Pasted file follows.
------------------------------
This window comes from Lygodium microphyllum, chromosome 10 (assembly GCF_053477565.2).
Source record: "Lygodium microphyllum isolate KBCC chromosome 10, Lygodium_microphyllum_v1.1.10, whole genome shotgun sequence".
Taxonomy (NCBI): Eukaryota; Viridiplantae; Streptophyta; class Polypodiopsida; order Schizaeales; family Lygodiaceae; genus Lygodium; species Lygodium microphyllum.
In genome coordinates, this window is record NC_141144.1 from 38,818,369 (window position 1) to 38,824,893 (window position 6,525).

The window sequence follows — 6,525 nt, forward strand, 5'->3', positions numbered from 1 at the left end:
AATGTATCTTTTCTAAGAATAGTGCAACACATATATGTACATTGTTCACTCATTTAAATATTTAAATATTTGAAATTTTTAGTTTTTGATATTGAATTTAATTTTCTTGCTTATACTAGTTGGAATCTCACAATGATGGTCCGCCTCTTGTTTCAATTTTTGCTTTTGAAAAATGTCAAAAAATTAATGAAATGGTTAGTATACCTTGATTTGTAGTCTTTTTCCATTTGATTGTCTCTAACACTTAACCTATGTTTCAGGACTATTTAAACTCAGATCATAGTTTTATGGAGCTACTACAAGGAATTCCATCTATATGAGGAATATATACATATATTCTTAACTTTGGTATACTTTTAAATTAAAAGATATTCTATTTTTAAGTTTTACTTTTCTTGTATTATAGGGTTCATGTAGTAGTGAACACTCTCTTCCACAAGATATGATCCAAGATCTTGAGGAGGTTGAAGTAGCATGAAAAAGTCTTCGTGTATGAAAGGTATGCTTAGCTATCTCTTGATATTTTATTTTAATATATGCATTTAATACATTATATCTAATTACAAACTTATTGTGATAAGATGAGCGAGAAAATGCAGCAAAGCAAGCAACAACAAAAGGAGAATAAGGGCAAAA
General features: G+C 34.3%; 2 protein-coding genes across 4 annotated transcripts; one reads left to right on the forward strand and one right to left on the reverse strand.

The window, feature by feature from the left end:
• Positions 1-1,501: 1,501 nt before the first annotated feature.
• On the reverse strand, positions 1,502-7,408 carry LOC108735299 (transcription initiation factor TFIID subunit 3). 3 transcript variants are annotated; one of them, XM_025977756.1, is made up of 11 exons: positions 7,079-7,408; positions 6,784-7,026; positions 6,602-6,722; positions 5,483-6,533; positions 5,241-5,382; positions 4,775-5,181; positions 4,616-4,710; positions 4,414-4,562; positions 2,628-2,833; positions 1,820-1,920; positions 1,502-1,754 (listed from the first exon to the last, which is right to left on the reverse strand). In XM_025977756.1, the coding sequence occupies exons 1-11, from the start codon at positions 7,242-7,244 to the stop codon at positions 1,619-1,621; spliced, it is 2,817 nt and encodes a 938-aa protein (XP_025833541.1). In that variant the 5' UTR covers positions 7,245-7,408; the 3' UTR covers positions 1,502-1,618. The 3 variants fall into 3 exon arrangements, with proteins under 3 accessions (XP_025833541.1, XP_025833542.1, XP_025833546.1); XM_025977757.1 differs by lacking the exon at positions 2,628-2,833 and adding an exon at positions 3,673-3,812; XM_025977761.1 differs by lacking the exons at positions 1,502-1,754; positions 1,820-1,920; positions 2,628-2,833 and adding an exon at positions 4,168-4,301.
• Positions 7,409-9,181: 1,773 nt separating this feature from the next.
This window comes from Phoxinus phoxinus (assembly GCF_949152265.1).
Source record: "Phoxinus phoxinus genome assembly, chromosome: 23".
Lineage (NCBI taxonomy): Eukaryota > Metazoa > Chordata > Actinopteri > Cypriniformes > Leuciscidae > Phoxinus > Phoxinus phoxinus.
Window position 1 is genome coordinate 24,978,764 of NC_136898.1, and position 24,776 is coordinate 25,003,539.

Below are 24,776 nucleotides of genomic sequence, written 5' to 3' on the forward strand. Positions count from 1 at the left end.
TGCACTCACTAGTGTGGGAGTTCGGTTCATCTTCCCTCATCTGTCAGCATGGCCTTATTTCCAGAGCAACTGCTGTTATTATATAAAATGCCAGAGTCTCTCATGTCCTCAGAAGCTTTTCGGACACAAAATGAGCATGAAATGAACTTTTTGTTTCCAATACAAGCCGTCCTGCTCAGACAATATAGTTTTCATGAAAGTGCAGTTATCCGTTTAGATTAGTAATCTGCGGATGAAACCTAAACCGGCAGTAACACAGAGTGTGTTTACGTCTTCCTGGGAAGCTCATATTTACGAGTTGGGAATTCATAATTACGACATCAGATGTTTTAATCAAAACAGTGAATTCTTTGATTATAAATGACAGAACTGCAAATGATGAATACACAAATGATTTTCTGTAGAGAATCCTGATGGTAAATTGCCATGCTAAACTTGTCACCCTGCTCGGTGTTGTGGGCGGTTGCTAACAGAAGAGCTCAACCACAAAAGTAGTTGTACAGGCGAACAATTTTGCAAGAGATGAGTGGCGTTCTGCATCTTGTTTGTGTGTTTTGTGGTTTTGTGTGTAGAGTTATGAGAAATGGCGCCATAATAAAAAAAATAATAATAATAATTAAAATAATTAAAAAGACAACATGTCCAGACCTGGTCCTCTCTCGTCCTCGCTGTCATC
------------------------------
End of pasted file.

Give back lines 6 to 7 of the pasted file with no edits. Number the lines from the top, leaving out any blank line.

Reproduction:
AATGTATCTTTTCTAAGAATAGTGCAACACATATATGTACATTGTTCACTCATTTAAATATTTAAATATTTGAAATTTTTAGTTTTTGATATTGAATTTAATTTTCTTGCTTATACTAGTTGGAATCTCACAATGATGGTCCGCCTCTTGTTTCAATTTTTGCTTTTGAAAAATGTCAAAAAATTAATGAAATGGTTAGTATACCTTGATTTGTAGTCTTTTTCCATTTGATTGTCTCTAACACTTAACCTATGTTTCAGGACTATTTAAACTCAGATCATAGTTTTATGGAGCTACTACAAGGAATTCCATCTATATGAGGAATATATACATATATTCTTAACTTTGGTATACTTTTAAATTAAAAGATATTCTATTTTTAAGTTTTACTTTTCTTGTATTATAGGGTTCATGTAGTAGTGAACACTCTCTTCCACAAGATATGATCCAAGATCTTGAGGAGGTTGAAGTAGCATGAAAAAGTCTTCGTGTATGAAAGGTATGCTTAGCTATCTCTTGATATTTTATTTTAATATATGCATTTAATACATTATATCTAATTACAAACTTATTGTGATAAGATGAGCGAGAAAATGCAGCAAAGCAAGCAACAACAAAAGGAGAATAAGGGCAAAA
General features: G+C 34.3%; 2 protein-coding genes across 4 annotated transcripts; one reads left to right on the forward strand and one right to left on the reverse strand.